A double vanity with open space underneath and deep drawers in the middle gets added storage from a cabinet tower positioned between two mirrors. Nearby, additional storage is provided by a built-in linen cabinet that also holds extra grooming and bath essentials. Photo courtesy of Merillat

Powder Room Vanities

A powder room, generally the smallest room in the house, can only accommodate a small vanity. The powder room is not used for bathing so there’s no need to store shampoos, bath towels and hair dryers. A vanity that holds one sink with a minimal counter top is sufficient as long as there is enough room to access the toilet.

The style of the vanity can complement the style of the public rooms of the house or make a bold statement. “If you have a Craftsman-style home, you might want to go with a clean-lined Shaker style vanity,” says Jennifer Markanich, owner and designer of Timeless Interiors. "A pedestal sink works well in a powder room but there is no counter space," which is the reason she doesn’t recommend using pedestal sinks in a guest bath or master bath. "You lose storage unless you have plenty of storage space elsewhere in the bathroom," she says.

Guest Bathroom Vanities

In a guest or hall bathroom, which might be used by children or teenagers, the vanity should be large enough to contain clutter and hold daily bathing essentials. Regardless of who uses this space, opt for drawers instead of cabinets under the sink. "If possible, choose a 60-inch vanity that can hold two sinks," says designer Jessica Allison, owner of Essence Design Studios. Store the majority of extra essentials in a hall linen closet.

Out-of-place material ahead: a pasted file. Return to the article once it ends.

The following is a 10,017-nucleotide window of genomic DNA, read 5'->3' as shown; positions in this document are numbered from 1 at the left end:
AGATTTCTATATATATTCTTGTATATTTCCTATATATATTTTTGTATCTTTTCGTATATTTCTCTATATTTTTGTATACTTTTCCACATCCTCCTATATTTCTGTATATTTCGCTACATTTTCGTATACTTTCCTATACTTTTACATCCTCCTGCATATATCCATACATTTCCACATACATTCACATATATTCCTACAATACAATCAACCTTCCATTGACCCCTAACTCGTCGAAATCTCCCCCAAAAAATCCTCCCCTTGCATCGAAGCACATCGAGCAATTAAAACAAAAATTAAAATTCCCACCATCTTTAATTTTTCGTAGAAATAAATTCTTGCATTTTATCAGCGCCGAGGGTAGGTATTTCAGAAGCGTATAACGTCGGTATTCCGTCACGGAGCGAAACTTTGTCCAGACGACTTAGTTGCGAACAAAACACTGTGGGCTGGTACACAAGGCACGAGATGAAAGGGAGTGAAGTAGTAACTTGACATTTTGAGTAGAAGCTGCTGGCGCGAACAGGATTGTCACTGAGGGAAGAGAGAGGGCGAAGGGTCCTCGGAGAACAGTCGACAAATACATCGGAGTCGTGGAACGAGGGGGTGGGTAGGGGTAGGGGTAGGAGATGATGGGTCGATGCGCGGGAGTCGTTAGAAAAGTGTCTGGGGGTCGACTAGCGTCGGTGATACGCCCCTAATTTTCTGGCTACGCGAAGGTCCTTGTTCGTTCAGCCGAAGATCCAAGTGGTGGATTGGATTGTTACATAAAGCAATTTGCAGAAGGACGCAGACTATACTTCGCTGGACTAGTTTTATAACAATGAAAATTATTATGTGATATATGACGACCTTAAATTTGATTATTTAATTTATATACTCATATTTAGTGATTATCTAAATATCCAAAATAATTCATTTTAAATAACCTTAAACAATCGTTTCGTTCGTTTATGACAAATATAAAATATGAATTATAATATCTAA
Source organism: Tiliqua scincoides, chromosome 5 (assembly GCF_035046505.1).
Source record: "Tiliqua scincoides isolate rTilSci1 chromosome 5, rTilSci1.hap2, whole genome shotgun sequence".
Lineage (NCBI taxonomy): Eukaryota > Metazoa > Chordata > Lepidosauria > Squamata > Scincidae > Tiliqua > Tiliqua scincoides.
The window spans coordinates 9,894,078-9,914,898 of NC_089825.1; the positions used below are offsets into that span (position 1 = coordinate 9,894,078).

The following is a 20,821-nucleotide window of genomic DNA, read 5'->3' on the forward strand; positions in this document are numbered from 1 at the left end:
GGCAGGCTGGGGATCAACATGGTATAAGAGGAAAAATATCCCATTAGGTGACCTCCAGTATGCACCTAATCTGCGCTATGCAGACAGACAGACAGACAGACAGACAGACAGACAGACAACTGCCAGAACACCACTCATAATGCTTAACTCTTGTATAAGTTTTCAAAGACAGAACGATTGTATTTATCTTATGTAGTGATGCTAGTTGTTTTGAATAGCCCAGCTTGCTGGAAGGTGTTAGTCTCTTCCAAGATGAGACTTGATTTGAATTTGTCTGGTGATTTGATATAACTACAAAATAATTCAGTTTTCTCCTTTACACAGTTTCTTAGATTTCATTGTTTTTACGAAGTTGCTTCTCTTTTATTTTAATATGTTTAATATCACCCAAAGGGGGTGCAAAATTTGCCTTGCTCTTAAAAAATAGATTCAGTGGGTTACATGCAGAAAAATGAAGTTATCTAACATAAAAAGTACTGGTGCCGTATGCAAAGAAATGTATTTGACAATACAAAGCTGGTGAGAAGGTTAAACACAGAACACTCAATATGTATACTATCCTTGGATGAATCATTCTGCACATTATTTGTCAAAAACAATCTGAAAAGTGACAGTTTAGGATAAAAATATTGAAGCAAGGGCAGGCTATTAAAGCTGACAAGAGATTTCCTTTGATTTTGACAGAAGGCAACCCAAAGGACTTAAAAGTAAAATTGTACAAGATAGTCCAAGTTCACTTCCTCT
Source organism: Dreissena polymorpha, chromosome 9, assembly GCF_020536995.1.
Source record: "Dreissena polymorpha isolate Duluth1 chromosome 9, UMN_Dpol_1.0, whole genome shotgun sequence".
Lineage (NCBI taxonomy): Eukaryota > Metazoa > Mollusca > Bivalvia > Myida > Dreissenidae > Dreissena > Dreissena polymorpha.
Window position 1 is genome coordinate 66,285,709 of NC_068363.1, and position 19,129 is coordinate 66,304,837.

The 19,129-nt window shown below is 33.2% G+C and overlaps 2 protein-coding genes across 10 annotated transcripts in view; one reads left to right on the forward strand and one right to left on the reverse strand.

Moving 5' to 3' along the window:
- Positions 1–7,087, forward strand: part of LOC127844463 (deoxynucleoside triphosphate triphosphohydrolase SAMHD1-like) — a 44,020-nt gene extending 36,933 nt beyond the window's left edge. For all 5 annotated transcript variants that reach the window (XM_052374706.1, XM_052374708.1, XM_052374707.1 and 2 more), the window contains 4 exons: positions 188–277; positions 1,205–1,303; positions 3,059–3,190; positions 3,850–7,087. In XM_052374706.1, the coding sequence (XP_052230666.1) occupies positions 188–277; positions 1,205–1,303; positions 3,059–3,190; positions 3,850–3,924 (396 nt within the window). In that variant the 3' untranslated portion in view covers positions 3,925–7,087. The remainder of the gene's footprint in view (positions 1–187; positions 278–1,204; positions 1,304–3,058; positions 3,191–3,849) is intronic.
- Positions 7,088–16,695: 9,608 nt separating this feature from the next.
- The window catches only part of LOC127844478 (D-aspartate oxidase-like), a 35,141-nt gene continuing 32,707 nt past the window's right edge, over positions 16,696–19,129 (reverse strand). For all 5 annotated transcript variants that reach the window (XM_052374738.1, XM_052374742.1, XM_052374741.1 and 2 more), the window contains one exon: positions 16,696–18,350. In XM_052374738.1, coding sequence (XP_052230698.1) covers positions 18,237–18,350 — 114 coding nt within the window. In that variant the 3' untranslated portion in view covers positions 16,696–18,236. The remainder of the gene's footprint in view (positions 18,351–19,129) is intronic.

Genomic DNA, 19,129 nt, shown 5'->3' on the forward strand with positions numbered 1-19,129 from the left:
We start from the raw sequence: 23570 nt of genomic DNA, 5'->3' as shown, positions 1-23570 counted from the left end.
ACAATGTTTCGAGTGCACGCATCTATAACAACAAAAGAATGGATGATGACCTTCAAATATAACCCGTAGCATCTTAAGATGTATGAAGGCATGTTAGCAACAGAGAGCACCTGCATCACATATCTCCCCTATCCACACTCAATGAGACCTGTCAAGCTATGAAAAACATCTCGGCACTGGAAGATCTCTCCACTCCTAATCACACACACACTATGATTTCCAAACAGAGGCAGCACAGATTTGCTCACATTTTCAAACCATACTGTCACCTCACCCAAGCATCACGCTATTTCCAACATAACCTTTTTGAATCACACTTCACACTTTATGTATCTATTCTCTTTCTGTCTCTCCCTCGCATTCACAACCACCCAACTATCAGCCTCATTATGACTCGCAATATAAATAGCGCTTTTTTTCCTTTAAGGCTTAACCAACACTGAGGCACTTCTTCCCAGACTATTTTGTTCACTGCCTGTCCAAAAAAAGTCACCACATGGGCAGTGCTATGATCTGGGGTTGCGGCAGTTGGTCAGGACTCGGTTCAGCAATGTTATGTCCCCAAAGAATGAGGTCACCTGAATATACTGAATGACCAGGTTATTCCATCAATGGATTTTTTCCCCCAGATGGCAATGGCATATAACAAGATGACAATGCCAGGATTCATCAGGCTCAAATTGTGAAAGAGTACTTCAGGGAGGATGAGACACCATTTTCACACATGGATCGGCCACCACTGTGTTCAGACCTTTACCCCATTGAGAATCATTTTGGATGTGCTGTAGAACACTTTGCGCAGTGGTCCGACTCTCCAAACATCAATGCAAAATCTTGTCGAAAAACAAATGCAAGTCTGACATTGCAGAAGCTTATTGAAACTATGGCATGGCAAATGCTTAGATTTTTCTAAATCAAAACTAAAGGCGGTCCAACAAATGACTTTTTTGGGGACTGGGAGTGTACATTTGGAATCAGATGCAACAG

Guests needs are basic. But if the room is used by teens, you should have designated places to store hair dryers and cosmetics that would otherwise crowd the counter. "Create structure for teens with good storage so they can put things away neatly," says Anna Aycock, owner of Designs by Anna Aycock.

Bathroom Vanity Design Options 01:18

Here's a look at some popular options in bathroom vanity style.

Master Bathroom Vanities

The master bathroom is the hub of daily bathing for the parents of the home, and to make it functional, a vanity with two sinks and plenty of storage is imperative. The style of the vanity could echo the style of the furnishings in the bedroom but it doesn’t have to match.

While a floating vanity will give the illusion of more space by increasing the perception of more floor space, a furniture-like piece standing on legs will help the bathroom blend in to the style of the home, says Aycock.

Vanity Lighting

Regardless of the type of vanity you choose, proper lighting is essential. "Typically, there is a lighting fixture over the sink or mirror but that casts shadows on your face,” says Jennifer Markanich, owner and designer of Timeless Interiors. “Use sconces instead.” Placed on the wall at about five and a half feet from the floor and flanking a mirror will illuminate the face properly for applying makeup, shaving or drying your hair.

In a powder room, two sconces are all you need while in a master bath or guest bath with two sinks, use three or four, she says. A light over the tub and shower and one over the toilet should be ample light for a large master or guest bath.